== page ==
The prosperity of earlier blockchain-based coins is primarily due to mining. To link blocks and preserve the integrity of the transactions, a network of connected miners must solve a challenging mathematical problem. In return, miners get a portion of the crypto they mined as a reward.
However, the high value of cryptocurrencies, among other benefits, has drawn a lot of bad actors, who mine these currencies using resources owned by their legitimate owners. As a result, the threat of illicit crypto-mining has increased significantly over the past few years. It is now ranked higher than ransomware as one of the biggest cybersecurity threats. For instance, with a rise of 86%, the average monthly number of cryptojacking incidents in 2022 is up to 15.02 million, up from 8.09 million in 2021 (livemint.com).
In the above context, this article aims to make people aware of the cryptojacking crime and how to detect and protect themselves from this mining malware.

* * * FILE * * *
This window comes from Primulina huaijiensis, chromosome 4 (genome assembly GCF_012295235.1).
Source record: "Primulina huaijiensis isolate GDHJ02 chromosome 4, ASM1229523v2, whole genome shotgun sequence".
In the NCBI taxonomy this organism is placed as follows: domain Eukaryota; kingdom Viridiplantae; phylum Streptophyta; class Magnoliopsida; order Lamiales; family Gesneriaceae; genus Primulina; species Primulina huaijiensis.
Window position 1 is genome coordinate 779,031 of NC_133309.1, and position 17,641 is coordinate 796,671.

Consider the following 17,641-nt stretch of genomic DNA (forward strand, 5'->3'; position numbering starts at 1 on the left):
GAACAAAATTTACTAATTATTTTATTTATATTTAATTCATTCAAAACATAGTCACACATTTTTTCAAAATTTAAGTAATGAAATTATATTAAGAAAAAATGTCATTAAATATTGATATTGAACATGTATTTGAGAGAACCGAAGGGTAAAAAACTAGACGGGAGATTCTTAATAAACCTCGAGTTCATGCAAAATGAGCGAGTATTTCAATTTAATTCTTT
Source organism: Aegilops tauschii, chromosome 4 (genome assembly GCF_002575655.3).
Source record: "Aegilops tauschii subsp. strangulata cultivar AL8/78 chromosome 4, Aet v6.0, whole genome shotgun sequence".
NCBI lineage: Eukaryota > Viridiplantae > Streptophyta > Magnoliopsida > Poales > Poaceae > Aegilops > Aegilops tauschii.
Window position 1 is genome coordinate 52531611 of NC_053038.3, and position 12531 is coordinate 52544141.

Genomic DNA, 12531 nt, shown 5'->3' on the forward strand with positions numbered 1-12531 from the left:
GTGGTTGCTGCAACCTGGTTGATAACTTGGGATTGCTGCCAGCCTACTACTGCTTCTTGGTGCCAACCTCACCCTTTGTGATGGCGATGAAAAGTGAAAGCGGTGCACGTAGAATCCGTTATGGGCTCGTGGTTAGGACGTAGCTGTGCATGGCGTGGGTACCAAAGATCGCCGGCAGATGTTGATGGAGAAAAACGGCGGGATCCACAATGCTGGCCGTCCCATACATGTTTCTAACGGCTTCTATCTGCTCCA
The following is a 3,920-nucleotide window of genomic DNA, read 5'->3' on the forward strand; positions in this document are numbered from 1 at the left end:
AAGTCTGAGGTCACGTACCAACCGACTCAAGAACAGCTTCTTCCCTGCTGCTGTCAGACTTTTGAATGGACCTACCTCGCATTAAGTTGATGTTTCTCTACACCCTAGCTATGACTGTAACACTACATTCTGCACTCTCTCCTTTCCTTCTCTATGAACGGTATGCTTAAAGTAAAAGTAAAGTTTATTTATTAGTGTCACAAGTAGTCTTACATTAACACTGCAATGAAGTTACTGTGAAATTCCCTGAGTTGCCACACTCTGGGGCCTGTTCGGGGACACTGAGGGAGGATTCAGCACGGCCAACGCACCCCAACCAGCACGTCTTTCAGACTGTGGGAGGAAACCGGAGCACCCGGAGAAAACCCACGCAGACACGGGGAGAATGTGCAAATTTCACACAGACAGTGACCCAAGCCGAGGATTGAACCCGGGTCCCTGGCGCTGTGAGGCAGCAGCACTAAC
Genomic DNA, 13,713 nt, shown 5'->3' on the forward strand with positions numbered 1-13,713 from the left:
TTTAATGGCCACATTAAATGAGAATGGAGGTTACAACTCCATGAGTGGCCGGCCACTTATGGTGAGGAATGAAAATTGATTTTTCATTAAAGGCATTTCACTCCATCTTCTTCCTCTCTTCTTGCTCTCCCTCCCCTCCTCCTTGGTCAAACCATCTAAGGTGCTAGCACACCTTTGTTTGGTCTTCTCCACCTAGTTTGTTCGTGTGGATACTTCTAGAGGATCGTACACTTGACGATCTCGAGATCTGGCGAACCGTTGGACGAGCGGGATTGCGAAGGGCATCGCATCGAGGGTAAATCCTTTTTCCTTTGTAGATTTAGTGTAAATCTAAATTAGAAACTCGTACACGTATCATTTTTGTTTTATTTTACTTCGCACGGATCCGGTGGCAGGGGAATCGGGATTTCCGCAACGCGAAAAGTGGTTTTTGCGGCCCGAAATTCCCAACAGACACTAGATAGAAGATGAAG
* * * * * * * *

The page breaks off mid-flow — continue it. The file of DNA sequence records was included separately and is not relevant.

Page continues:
What is cryptojacking?
Cryptojacking is an amalgamation of two words: cryptocurrency and hijacking, which refers to the illegal use of processing power and bandwidth from online users to mine cryptocurrencies. After 2017, when hackers began to use legal mining programs, mainly Coinhive scripts, it gained popularity. In reality, Coinhive was a legitimate mining service that offered servers and software for in-browser mining operations. Nevertheless, before the Coinhive closure in March 2019, approximately 10 million web users each month had fallen victim.
A victim of cryptojacking could experience poor computer performance in addition to high electricity costs. According to a scholarly study, a cryptojacking website can cause a victim's computer to perform worse by up to 57%, become hotter by up to 52.8%, and use more CPU by up to 1.7 times.
In-browser and host-based crypto jacking are two ways used by hackers to inject malicious scripts into websites, apps, etc.